A) <25.Bh6? Rh1+ 26.Kxg2 Qh3# 0-1> is black's major threat. Bxf1 is the other one.

B) <25.Kxg2? Qh3+ 26.Kg1 Qh1# 0-1> just changes direction to that mate in two.

There are a couple of ways white can protect himself against mate, but it will at least lose the exchange:

C) <25.Qe6+?!> might possibly create a difficult endgame for black. As this loses a tempo on both sides white loses at least the exchange: <25....Qxe6 26.dxe6 Bxf1> 27.Kxf1 Rh1+ <27.Bg3 Re4 28.Kxf1 Rxe6 30.bxc5 Rc8 > and black should win this fairly easily.

D) <25.Bg3> tries to complete disrupt the combination by attacking the rook on h4 and creating an escape square on f3, ie 25....Rh1+? 26.Kxg2 Qh3+ 27.Kf3 . By moving the bishop from the 4rd rank white created another weakness. <25....Re4!>. Whilst attacking the queen this protects against Qe6+ which means that after <26.Qd6 Qh3 > black is mating soon.

E) <25.f3> white's most sturdy defense by creating air on f2. Because black has insufficient control over the dark squares, I see nothing better than <25....Bxf1 26.Rxf1 (Kxf1 Rh1+ ) cxb4 27.cxb4 Qd7 > with the idea of Re8 and pressure on d6 etc.

Apr-15-15  TheaN: I slipped up after 25.f3 pretty quickly: 26....cxb4 is definitely not best, and 27....Qd7? is a blunder because of 28.Qf6! forcing black to give back the exchange.

I will still consider this solved, cause OTB I would have put more time after 25.f3 Bxf1 26.Rxf1 to find the best moves (Rh5 being one of them), but there is definitely a lot of play left after 25.f3.

Apr-15-15  CHESSTTCAMPS: White is a pawn up in this opposite-colored bishop ending and appears to have the more active queen. However, black has a rook actively involved in an attack against the white king position and this provides a winning advantage.

Black can go for the jugular with

24... Bxg2!

... and white must lose decisive material to avoid a quick mate:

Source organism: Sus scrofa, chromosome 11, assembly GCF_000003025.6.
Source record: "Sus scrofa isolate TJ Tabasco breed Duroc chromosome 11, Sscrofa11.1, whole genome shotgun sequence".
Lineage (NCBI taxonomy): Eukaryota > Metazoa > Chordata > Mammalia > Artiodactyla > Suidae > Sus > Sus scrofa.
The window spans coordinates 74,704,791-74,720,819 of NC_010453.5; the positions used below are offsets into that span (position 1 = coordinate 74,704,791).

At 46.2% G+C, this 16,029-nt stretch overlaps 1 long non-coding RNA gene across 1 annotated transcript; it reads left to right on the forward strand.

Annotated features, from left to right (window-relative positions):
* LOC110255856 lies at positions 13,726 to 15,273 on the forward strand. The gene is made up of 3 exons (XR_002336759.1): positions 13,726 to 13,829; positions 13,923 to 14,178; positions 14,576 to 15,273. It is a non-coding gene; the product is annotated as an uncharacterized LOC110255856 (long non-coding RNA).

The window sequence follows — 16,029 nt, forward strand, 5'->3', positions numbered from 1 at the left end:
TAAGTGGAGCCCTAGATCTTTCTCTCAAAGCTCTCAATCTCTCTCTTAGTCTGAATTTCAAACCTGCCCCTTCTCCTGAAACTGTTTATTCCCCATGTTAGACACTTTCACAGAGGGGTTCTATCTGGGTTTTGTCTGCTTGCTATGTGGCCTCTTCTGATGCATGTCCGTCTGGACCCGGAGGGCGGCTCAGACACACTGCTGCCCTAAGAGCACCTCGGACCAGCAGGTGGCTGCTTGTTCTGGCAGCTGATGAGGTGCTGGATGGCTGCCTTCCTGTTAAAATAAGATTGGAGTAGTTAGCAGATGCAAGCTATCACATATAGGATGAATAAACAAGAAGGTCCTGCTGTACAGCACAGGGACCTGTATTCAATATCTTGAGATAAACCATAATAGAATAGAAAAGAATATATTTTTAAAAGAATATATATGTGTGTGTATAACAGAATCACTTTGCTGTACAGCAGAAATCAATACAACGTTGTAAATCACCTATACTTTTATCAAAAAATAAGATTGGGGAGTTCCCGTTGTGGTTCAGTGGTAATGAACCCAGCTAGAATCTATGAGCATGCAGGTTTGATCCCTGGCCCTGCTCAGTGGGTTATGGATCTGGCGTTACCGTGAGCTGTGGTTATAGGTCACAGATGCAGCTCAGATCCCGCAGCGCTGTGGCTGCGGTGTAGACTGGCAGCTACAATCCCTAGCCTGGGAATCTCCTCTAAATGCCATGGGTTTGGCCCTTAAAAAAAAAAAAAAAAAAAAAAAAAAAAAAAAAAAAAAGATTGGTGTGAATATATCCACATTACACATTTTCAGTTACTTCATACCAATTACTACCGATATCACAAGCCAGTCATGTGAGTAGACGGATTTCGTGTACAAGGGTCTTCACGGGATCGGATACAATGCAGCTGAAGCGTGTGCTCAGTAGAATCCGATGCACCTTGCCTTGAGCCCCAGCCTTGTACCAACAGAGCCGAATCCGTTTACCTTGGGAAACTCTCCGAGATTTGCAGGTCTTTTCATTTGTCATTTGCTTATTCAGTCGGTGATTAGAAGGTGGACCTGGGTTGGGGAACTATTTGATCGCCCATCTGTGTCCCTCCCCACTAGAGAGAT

A. 25.Kxg2? Qh3+ 26.Kg1 Qh1#

B. 25.Rfe1 (and Bg5 and several others) Rh1+ 26.Kxg2 Qh3#

C. 25.Qe6+ Qxe6 26.dxe6 Bxf1 27.Bg3 Re4 wins e6 and black's exchange advantage is more than sufficient.

D. 25.Bg3 Re4 26.Qg5 Bxf1 and the exchange advantage should win.

Premium Chessgames Member
  gofer: <Once/Scormus>: Moi Aussi!
Premium Chessgames Member
  Penguincw: 24...Bxg2 25.Kxg2 Qh3+ 26.Kg1 Qh1# 0-1. Really? That's it. I saw it pretty quickly (that is, when I realized it was black to move).
Premium Chessgames Member
  mike1: hmmm, did somebody come up with an idea why Blacks 23...Bh3 works? 24. gxh3 Qxh3 runs into 25.Qe6+ or?
Premium Chessgames Member
  patzer2: Got today's Wednesday puzzle solution 24...Bxg2! only for the game continuation 25. Kxg2? Qh3+ 26. Kg1 Qh1#.

The four strongest defenses to 24...Bxg2! according to Deep Fritz 14 are:

25. Bg3 Re4 26. Kxg2 Rxe5 27. Bxe5 Qg4+ 28. Bg3 Qe4+ 29. Kg1 Qxd5 (-3.10 @ 20 depth)

25. f3 Qh3 26. Bg3 Bxf1 27. Rxf1 Rh5 28. Qe6+ Qxe6 29. dxe6 Re8 30. Re1 Rd5 31. Re4 Rd1+ 32. Kg2 Rd2+ 33. Bf2 cxb4 34. cxb4 Rxa2 (-3.50 @ 20 depth)

25. Qe6+ Qxe6 26. dxe6 Bxf1 27. Bg3 Rc4 28. Rxf1 cxb4 29. cxb4 Rxb4 (-4.36 @ 20 depth)

25. Bh2 Rh5 26. Qe6+ Qxe6 27. dxe6 Bxf1 28. Rxf1 cxb4 29. cxb4 Re8 30. Re1 Rb5 31. Re4 Rb6 32. e7 Kf7 (-4.39 @ 21 depth).

P.S.: One move earlier White missed the win 24. gxh3! Qxh3 25. Qe6+! (+2.74 @ 20 depth), opting instead for the decisive error 24. Bxf4? Bxg2! .

Black missed an earlier opportunity by not playing 19... Bg4! 20. Rfe1 c4! 21. b3 cxb3 22. axb3 Qd8 23. dxe5 Bxe5 24. c4 Bxf3 25. Qxf3 Qxh4 26. Kf1 Rf8 (-1.31 @ 22 depth)

Premium Chessgames Member
  patzer2: <mike1: hmmm, did somebody come up with an idea why Blacks 23...Bh3 works? 24. gxh3 Qxh3 runs into 25.Qe6+ or> Actually, 23...Bh3? doesn't work. It loses to 24. gxh3! Qxh3 25. Qe6+! (+2.74 @ 20 depth, Deep Fritz 14).
Apr-15-15  BOSTER: <mike1: 23...Bh3>. Attractive, but the mistake.
Apr-15-15  Castleinthesky: More like a Monday, a nice clearance puzzle.
Premium Chessgames Member
  kevin86: The bishop sacrifice is clear here; white will be mated soon if the bishop is not taken and sooner if it is taken.
Apr-15-15  StevieB: This was so easy I thought I made a mistake. Of course white's game was weak maybe that's why.
Premium Chessgames Member
  gawain: White walked straight into the worst outcome, didn't she? I was sure that W would NOT play 25 Kxg2 so I spent some time looking at the alternatives. White should win but it is not as easy as I expected.
Premium Chessgames Member
  whiteshark: # attack by destroying the shield

Game Collection: 000_-> Middlegames Opp col Bishops 2

Premium Chessgames Member
  Bubo bubo: 24...Bxg2 wins at least a pawn and the exchange, since White must neither capture (25.Kxg2 Qh3+ 26.Kg1 Qh1#) nor sidestep with the rook (25.Rf~ Rh1+ 26.Kxg2 Qh3#), and 25.Qe6+ Qxe6 26.dxe6 Bxf1 27.Bg3 Rc4 is also pointless.

<Edit:> Missed the only serious attempt for White, 25.Bg3. :-(